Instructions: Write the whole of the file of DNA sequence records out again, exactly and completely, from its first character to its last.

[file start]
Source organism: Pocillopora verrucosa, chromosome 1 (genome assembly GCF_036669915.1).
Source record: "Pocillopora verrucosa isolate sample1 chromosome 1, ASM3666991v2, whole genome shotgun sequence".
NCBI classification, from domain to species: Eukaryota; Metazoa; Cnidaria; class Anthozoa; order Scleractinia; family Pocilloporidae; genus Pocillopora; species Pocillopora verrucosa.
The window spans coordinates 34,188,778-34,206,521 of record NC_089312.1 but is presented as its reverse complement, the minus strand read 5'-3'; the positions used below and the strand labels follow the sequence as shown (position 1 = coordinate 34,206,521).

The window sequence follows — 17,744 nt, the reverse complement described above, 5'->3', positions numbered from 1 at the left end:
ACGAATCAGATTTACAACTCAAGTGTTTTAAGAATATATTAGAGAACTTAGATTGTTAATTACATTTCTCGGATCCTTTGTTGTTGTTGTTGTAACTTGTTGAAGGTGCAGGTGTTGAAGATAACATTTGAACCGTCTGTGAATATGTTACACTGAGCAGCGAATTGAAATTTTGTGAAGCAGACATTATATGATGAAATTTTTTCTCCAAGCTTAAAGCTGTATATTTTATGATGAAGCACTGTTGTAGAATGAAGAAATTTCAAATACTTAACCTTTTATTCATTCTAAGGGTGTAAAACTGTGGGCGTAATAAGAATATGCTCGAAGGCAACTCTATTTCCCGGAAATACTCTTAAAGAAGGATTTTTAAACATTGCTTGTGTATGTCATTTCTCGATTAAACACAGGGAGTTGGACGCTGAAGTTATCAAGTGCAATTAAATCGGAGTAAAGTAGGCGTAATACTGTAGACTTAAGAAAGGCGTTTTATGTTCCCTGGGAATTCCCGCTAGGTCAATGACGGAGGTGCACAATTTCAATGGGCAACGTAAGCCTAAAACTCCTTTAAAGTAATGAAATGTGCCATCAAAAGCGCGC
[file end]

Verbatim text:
Source organism: Pocillopora verrucosa, chromosome 1 (genome assembly GCF_036669915.1).
Source record: "Pocillopora verrucosa isolate sample1 chromosome 1, ASM3666991v2, whole genome shotgun sequence".
NCBI classification, from domain to species: Eukaryota; Metazoa; Cnidaria; class Anthozoa; order Scleractinia; family Pocilloporidae; genus Pocillopora; species Pocillopora verrucosa.
The window spans coordinates 34,188,778-34,206,521 of record NC_089312.1 but is presented as its reverse complement, the minus strand read 5'-3'; the positions used below and the strand labels follow the sequence as shown (position 1 = coordinate 34,206,521).

The window sequence follows — 17,744 nt, the reverse complement described above, 5'->3', positions numbered from 1 at the left end:
ACGAATCAGATTTACAACTCAAGTGTTTTAAGAATATATTAGAGAACTTAGATTGTTAATTACATTTCTCGGATCCTTTGTTGTTGTTGTTGTAACTTGTTGAAGGTGCAGGTGTTGAAGATAACATTTGAACCGTCTGTGAATATGTTACACTGAGCAGCGAATTGAAATTTTGTGAAGCAGACATTATATGATGAAATTTTTTCTCCAAGCTTAAAGCTGTATATTTTATGATGAAGCACTGTTGTAGAATGAAGAAATTTCAAATACTTAACCTTTTATTCATTCTAAGGGTGTAAAACTGTGGGCGTAATAAGAATATGCTCGAAGGCAACTCTATTTCCCGGAAATACTCTTAAAGAAGGATTTTTAAACATTGCTTGTGTATGTCATTTCTCGATTAAACACAGGGAGTTGGACGCTGAAGTTATCAAGTGCAATTAAATCGGAGTAAAGTAGGCGTAATACTGTAGACTTAAGAAAGGCGTTTTATGTTCCCTGGGAATTCCCGCTAGGTCAATGACGGAGGTGCACAATTTCAATGGGCAACGTAAGCCTAAAACTCCTTTAAAGTAATGAAATGTGCCATCAAAAGCGCGC